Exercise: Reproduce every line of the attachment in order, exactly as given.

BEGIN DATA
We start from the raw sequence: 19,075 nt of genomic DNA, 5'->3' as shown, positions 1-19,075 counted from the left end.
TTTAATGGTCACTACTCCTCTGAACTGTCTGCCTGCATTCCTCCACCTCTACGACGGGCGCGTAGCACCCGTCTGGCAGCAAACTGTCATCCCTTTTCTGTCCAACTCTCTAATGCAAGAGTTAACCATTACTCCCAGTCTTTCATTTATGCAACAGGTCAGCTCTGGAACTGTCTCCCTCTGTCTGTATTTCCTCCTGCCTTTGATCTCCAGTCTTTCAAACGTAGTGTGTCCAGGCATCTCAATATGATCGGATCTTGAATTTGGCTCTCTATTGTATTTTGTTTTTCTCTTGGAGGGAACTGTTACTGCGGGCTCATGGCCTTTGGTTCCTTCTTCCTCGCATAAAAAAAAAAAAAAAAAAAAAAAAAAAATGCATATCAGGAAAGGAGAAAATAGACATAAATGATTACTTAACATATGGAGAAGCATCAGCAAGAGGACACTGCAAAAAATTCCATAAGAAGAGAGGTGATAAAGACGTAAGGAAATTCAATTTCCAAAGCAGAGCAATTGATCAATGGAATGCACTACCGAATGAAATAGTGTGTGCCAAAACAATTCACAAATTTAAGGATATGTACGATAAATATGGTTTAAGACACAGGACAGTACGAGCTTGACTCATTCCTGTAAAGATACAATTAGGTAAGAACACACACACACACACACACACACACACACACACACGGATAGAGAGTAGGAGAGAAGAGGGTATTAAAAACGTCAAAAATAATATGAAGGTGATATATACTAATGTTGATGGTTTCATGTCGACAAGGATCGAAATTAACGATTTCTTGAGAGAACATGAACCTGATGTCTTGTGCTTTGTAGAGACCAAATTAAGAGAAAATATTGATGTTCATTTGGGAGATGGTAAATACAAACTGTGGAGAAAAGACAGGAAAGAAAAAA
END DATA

We start from the raw sequence: 19,075 nt of genomic DNA, 5'->3' as shown, positions 1-19,075 counted from the left end.
TTTAATGGTCACTACTCCTCTGAACTGTCTGCCTGCATTCCTCCACCTCTACGACGGGCGCGTAGCACCCGTCTGGCAGCAAACTGTCATCCCTTTTCTGTCCAACTCTCTAATGCAAGAGTTAACCATTACTCCCAGTCTTTCATTTATGCAACAGGTCAGCTCTGGAACTGTCTCCCTCTGTCTGTATTTCCTCCTGCCTTTGATCTCCAGTCTTTCAAACGTAGTGTGTCCAGGCATCTCAATATGATCGGATCTTGAATTTGGCTCTCTATTGTATTTTGTTTTTCTCTTGGAGGGAACTGTTACTGCGGGCTCATGGCCTTTGGTTCCTTCTTCCTCGCATAAAAAAAAAAAAAAAAAAAAAAAAAAAATGCATATCAGGAAAGGAGAAAATAGACATAAATGATTACTTAACATATGGAGAAGCATCAGCAAGAGGACACTGCAAAAAATTCCATAAGAAGAGAGGTGATAAAGACGTAAGGAAATTCAATTTCCAAAGCAGAGCAATTGATCAATGGAATGCACTACCGAATGAAATAGTGTGTGCCAAAACAATTCACAAATTTAAGGATATGTACGATAAATATGGTTTAAGACACAGGACAGTACGAGCTTGACTCATTCCTGTAAAGATACAATTAGGTAAGAACACACACACACACACACACACACACACACACACACGGATAGAGAGTAGGAGAGAAGAGGGTATTAAAAACGTCAAAAATAATATGAAGGTGATATATACTAATGTTGATGGTTTCATGTCGACAAGGATCGAAATTAACGATTTCTTGAGAGAACATGAACCTGATGTCTTGTGCTTTGTAGAGACCAAATTAAGAGAAAATATTGATGTTCATTTGGGAGATGGTAAATACAAACTGTGGAGAAAAGACAGGAAAGAAAAAA